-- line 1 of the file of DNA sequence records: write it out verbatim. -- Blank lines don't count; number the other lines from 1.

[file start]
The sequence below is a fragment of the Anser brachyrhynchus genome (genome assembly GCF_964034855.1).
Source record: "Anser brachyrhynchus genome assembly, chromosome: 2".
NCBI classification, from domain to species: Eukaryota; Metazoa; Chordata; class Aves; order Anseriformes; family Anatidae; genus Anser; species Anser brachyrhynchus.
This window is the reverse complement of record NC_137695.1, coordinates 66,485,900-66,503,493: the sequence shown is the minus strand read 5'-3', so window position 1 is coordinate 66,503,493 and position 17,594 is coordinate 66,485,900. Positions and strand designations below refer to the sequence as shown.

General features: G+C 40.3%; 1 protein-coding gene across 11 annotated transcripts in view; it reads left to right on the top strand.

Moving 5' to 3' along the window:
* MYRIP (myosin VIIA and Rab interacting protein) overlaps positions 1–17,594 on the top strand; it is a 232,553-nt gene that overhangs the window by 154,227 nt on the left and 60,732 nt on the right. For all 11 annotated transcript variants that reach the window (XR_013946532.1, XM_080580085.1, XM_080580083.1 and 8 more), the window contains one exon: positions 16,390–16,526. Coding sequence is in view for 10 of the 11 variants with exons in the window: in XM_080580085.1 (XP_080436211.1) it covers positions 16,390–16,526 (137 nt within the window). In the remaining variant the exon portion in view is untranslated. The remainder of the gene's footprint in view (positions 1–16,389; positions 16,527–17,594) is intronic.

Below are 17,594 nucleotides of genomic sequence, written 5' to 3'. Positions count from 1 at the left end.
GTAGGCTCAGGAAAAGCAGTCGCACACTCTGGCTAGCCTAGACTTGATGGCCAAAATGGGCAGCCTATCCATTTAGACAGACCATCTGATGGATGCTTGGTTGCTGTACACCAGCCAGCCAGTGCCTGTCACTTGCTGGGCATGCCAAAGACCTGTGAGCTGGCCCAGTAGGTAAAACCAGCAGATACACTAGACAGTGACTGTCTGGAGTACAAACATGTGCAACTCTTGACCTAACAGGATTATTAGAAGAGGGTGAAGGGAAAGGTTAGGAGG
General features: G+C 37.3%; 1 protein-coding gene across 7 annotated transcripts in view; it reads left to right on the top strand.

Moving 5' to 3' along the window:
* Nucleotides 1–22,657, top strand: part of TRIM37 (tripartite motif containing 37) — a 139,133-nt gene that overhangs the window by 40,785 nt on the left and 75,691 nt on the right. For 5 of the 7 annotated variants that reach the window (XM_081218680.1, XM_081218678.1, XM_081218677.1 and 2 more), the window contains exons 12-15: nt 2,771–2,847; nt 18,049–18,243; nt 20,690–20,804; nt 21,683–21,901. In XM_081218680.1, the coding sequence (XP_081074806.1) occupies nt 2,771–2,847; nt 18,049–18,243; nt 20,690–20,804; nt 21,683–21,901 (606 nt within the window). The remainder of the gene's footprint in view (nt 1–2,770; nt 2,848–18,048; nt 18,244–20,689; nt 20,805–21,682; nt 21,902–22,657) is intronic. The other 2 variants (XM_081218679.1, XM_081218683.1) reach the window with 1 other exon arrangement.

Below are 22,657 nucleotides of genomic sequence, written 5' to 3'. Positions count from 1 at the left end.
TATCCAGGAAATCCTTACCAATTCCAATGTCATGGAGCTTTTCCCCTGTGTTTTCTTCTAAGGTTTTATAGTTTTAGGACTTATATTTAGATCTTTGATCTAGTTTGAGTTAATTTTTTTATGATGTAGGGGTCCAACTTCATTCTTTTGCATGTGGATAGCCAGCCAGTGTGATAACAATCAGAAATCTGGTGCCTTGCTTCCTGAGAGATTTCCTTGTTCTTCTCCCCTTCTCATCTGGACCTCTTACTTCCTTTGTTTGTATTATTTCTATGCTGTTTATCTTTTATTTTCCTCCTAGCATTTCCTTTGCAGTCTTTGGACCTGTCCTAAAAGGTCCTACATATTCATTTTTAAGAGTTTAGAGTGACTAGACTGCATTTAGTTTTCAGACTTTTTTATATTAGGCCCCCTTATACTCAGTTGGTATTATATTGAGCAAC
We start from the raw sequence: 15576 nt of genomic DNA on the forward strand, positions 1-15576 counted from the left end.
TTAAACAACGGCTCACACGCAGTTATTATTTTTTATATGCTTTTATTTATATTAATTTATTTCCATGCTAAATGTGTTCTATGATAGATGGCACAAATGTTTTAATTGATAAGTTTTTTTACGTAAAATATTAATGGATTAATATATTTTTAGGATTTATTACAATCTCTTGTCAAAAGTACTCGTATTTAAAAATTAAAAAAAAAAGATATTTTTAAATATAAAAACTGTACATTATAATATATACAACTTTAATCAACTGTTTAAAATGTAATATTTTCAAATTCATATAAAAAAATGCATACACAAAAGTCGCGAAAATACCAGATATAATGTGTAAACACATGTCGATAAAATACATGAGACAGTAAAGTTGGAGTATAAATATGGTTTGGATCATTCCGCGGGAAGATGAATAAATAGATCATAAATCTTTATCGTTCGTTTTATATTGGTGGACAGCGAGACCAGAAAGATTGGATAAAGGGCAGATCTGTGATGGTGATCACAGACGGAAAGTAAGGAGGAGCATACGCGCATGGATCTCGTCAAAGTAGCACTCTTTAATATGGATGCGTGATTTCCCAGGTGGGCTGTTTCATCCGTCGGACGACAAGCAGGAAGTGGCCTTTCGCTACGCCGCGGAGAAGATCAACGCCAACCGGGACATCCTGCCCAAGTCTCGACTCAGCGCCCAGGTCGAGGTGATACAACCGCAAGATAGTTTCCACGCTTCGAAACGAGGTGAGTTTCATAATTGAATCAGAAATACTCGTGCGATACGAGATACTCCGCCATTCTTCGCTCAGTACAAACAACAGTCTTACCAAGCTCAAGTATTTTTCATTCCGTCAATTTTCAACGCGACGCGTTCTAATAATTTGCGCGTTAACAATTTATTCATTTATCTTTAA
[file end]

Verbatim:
The sequence below is a fragment of the Anser brachyrhynchus genome (genome assembly GCF_964034855.1).